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Mar 162016
 

Andy Gibb (1)March 10, 1988 – Andrew Roy Gibb “Andy Gibb” was born on March 5th 1958 in Manchester, England. He was the youngest of five children of Barbara and Hugh Gibb. His mother was of Irish and English descent and his father was of Scottish and Irish descent. He has four siblings: his sister Lesley, and three brothers Barry and fraternal twins Robin and Maurice.

At the age of six months, Gibb emigrated with his family to Queensland, Australia, settling on Cribb Island just north of Brisbane. After moving several times around Brisbane and Sydney, Andy returned to the United Kingdom in January 1967 as his three older brothers began to gain international fame as the Bee Gees.

In his childhood, his mother Barbara described Gibb as “A little devil, a little monster. I’d send him off to school but he’d sneak off to the stable and sleep with his two horses all day. He’d wander back home around lunchtime smelling of horse manure, yet he’d swear he had been at school. Oh, he was a little monkey!”

He quit school at the age of 13, and with an acoustic guitar given to him by his older brother Barry, he began playing at tourist clubs around Ibiza, Spain (when his parents moved there) and later in the Isle of Man, his brothers’ birthplace, where his parents were living at the time.
In June 1974, Gibb formed his first group, Melody Fayre (named after a Bee Gees song), which included Isle of Man musicians John Alderson on guitar and John Stringer on drums. The group was managed by Andy’s mother, Barbara, and had regular bookings on the small island’s hotel circuit. Gibb’s first recording, in August 1973, was a Maurice Gibb composition, “My Father Was a Rebel”, which Maurice also produced and played on. It was not released. Another track on the session performed by him was “Windows of My World” co-written by him with Maurice.

At the urging of his brother Barry, Gibb returned to Australia in 1974. Barry believed that as Australia had been a good training ground for the Bee Gees it would also help his youngest brother. Lesley Gibb had remained in Australia, where she raised a family with her husband. Both Alderson and Stringer followed Andy to Australia with the hope of forming a band there. With Col Joye producing, Andy, Alderson and Stringer recorded a number of Andy’s compositions. The first song is a demo called “To a Girl” (with his brother Maurice playing organ), he later performed that song on his first television debut in Australia on The Ernie Sigley Show. Sigley later informed the audience that it was from Gibb’s forthcoming album, but was not appeared on any of his previous records. In November the same year, he recorded six demos including “Words and Music”, “Westfield Mansions” and “Flowing Rivers” (which was later released). That session, also produced by Joye, but the bass player on the tracks was not credited. What may have detracted from the “training ground” aspect of Australia for Andy compared to his brothers was that Andy was relatively independent financially, mainly because of his brothers’ support and their largesse, hence the group’s sporadic work rate. Andy would disappear for periods of time, leaving Alderson and Stringer out of work with no income. Despondent, Alderson and Stringer returned to the UK.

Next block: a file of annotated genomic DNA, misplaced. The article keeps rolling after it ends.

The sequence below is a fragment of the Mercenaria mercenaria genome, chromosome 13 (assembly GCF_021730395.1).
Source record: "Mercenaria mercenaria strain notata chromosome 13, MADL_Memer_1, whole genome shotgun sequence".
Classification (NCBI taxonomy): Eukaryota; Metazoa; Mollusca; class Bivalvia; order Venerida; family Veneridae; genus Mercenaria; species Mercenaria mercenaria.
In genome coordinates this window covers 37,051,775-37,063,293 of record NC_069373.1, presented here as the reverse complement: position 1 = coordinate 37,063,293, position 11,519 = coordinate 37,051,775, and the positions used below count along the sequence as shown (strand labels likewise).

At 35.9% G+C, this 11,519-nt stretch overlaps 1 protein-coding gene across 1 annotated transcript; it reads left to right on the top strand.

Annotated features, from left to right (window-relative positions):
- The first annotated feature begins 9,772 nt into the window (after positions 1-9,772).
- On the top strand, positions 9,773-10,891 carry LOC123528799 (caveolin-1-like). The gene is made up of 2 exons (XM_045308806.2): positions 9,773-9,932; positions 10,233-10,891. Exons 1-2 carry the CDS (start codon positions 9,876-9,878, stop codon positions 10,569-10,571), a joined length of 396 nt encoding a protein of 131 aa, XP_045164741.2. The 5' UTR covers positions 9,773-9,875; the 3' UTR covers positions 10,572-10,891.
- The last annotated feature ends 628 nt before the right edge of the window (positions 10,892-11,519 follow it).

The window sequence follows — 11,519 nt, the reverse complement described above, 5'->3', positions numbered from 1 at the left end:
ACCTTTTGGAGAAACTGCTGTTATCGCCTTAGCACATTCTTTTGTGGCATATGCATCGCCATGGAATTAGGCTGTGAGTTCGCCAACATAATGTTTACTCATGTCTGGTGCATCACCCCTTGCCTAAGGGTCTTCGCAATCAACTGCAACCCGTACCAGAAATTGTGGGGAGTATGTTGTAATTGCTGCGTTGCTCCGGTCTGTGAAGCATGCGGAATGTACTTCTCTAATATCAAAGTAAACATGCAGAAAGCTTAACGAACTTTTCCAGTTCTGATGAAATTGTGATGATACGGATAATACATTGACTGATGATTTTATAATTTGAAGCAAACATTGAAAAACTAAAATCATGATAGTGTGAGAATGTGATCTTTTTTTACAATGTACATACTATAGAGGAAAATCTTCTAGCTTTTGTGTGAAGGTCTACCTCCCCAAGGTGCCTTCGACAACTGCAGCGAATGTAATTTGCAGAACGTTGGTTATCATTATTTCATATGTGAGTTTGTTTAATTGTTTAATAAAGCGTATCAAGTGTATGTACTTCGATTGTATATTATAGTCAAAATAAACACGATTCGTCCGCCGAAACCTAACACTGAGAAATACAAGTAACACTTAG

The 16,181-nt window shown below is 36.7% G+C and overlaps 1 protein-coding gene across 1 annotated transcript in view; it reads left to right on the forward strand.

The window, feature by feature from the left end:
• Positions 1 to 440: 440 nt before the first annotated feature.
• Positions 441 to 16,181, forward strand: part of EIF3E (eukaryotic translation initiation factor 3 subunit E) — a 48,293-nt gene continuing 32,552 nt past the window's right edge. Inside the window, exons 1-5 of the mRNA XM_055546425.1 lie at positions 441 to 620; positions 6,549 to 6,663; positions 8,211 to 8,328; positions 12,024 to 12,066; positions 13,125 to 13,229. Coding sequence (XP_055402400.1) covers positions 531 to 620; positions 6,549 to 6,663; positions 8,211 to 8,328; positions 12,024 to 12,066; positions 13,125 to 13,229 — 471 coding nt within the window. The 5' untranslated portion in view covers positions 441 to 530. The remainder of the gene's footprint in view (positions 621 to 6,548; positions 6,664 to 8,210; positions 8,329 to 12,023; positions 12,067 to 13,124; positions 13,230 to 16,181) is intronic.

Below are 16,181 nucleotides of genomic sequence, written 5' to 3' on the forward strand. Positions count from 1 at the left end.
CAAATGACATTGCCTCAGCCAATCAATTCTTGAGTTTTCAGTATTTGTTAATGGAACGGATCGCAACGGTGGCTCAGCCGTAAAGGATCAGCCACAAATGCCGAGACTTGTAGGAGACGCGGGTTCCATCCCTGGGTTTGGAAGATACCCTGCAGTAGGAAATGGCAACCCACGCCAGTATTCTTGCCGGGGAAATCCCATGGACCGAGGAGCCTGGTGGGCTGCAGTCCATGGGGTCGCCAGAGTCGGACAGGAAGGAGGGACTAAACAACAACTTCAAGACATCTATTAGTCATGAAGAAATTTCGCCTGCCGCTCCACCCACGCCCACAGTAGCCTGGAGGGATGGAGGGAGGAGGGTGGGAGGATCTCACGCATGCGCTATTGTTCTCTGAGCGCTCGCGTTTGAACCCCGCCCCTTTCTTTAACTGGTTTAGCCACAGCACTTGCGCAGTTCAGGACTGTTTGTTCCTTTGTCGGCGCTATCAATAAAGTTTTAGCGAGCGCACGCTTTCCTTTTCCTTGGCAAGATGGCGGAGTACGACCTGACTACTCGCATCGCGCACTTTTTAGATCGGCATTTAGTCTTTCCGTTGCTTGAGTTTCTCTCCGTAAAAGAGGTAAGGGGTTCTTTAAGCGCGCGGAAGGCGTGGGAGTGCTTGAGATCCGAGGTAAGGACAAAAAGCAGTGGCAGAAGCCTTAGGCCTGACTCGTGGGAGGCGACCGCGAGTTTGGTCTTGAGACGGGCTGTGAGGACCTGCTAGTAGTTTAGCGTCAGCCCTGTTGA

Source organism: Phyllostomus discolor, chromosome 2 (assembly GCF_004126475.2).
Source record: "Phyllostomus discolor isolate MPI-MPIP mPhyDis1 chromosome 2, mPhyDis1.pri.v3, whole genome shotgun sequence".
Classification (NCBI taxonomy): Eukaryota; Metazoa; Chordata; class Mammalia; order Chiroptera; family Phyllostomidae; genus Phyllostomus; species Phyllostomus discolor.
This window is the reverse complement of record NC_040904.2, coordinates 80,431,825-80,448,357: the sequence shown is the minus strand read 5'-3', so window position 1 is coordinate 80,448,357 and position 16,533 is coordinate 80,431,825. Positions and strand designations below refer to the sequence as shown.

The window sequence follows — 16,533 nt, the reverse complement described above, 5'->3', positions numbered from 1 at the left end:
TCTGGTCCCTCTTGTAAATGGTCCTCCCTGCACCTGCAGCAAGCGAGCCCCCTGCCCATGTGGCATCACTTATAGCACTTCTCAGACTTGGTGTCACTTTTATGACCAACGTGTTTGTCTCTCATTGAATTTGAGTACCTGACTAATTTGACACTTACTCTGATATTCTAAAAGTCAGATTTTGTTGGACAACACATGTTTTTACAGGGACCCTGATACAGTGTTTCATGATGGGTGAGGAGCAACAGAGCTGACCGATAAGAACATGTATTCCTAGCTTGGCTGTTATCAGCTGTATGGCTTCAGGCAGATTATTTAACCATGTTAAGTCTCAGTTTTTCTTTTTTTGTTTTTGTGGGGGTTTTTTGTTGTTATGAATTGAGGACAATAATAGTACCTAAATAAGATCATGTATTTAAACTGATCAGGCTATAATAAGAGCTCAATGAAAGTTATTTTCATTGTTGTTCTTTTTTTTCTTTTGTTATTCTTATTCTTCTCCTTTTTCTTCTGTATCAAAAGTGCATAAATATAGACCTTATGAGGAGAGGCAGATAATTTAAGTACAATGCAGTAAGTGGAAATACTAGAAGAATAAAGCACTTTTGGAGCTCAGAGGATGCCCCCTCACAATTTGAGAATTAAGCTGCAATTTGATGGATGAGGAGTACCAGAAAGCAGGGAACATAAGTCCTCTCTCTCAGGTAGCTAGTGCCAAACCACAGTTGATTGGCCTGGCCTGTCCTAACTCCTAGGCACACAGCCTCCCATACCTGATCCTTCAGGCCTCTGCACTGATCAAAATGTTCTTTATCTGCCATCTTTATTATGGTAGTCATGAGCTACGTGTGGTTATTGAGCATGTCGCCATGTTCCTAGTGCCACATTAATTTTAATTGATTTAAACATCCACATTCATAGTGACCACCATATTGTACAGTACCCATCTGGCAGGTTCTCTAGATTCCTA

Gibb later joined the band Zenta, consisting of Gibb on vocals, Rick Alford on guitar, Paddy Lelliot on bass, Glen Greenhalgh on vocals and Trevor Norton on drums. Zenta supported international artists Sweet and the Bay City Rollers on the Sydney leg of their Australian tours. The planned single “Can’t Stop Dancing” which was a Ray Stevens song, later a US hit for duo The Captain and Tennille in May 1977 but their version was not released, although Gibb did perform it on television at least once on the revitalised Bandstand show hosted by Daryl Somers. Zenta would appear later as a backing band for Gibb, and they did not participate on Gibb’s recording sessions around 1975, that session features a remake of “Words and Music” which was, that version was released, and he also recorded a rendition of Don McLean’s “Winter Has Me in Its Grip” (not released), the backing musicians on the session was the Australian jazz fusion group Crossfire.

In late 1976 in Miami, Andy, with older brother Barry producing and recording in the famed Criteria Studios, set about making his first album, Flowing Rivers, around the same time as Eagles finishing their album Hotel California as Eagles guitarist Joe Walsh played on two songs on his first album. The first release from the album, and Gibb’s first single released outside Australia, was “I Just Want to Be Your Everything” which was written by Barry, who also provided backup vocals. It reached number one in the United States and Australia and was the most played record of the year. In Britain it was a lesser hit, just scraping into the Top 30. Eight of the ten tracks on the album were Andy Gibb compositions, mostly songs written during his time in Australia. These included a re-recording of his previous single, “Words and Music”.

He was the youngest of the Gibb brothers but he was not a member of The Bee Gees.